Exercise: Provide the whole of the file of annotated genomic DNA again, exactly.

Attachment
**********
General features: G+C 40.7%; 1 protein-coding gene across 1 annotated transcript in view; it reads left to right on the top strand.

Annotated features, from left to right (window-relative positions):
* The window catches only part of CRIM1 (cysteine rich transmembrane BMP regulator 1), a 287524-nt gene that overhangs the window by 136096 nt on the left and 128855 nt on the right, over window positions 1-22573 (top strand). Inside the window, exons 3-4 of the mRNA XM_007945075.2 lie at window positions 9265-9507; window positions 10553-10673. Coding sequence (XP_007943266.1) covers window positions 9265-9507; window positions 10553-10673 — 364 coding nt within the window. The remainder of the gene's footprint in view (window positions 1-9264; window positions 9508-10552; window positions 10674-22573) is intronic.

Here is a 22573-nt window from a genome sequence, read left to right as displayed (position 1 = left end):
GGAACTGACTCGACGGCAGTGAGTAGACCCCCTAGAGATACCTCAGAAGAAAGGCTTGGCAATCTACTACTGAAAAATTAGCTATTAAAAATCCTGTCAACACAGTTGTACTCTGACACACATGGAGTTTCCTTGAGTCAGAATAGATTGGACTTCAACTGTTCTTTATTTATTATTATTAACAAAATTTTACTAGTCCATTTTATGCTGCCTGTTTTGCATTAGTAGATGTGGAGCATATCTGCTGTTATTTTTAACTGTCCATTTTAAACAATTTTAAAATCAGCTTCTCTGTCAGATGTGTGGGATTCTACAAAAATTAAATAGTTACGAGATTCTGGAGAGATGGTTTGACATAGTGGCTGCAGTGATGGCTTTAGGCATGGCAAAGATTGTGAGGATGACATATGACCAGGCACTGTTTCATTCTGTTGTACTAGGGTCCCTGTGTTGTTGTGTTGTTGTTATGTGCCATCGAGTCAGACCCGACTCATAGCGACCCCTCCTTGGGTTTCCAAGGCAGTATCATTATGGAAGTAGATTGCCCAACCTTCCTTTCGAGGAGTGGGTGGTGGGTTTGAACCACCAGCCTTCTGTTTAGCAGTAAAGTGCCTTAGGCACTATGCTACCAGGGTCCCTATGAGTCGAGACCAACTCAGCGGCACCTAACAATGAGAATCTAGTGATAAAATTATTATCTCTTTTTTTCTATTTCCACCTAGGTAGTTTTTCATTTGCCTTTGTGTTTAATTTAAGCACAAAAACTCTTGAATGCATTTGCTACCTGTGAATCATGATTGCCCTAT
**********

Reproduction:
General features: G+C 40.7%; 1 protein-coding gene across 1 annotated transcript in view; it reads left to right on the top strand.

Annotated features, from left to right (window-relative positions):
* The window catches only part of CRIM1 (cysteine rich transmembrane BMP regulator 1), a 287524-nt gene that overhangs the window by 136096 nt on the left and 128855 nt on the right, over window positions 1-22573 (top strand). Inside the window, exons 3-4 of the mRNA XM_007945075.2 lie at window positions 9265-9507; window positions 10553-10673. Coding sequence (XP_007943266.1) covers window positions 9265-9507; window positions 10553-10673 — 364 coding nt within the window. The remainder of the gene's footprint in view (window positions 1-9264; window positions 9508-10552; window positions 10674-22573) is intronic.

Here is a 22573-nt window from a genome sequence, read left to right as displayed (position 1 = left end):
GGAACTGACTCGACGGCAGTGAGTAGACCCCCTAGAGATACCTCAGAAGAAAGGCTTGGCAATCTACTACTGAAAAATTAGCTATTAAAAATCCTGTCAACACAGTTGTACTCTGACACACATGGAGTTTCCTTGAGTCAGAATAGATTGGACTTCAACTGTTCTTTATTTATTATTATTAACAAAATTTTACTAGTCCATTTTATGCTGCCTGTTTTGCATTAGTAGATGTGGAGCATATCTGCTGTTATTTTTAACTGTCCATTTTAAACAATTTTAAAATCAGCTTCTCTGTCAGATGTGTGGGATTCTACAAAAATTAAATAGTTACGAGATTCTGGAGAGATGGTTTGACATAGTGGCTGCAGTGATGGCTTTAGGCATGGCAAAGATTGTGAGGATGACATATGACCAGGCACTGTTTCATTCTGTTGTACTAGGGTCCCTGTGTTGTTGTGTTGTTGTTATGTGCCATCGAGTCAGACCCGACTCATAGCGACCCCTCCTTGGGTTTCCAAGGCAGTATCATTATGGAAGTAGATTGCCCAACCTTCCTTTCGAGGAGTGGGTGGTGGGTTTGAACCACCAGCCTTCTGTTTAGCAGTAAAGTGCCTTAGGCACTATGCTACCAGGGTCCCTATGAGTCGAGACCAACTCAGCGGCACCTAACAATGAGAATCTAGTGATAAAATTATTATCTCTTTTTTTCTATTTCCACCTAGGTAGTTTTTCATTTGCCTTTGTGTTTAATTTAAGCACAAAAACTCTTGAATGCATTTGCTACCTGTGAATCATGATTGCCCTAT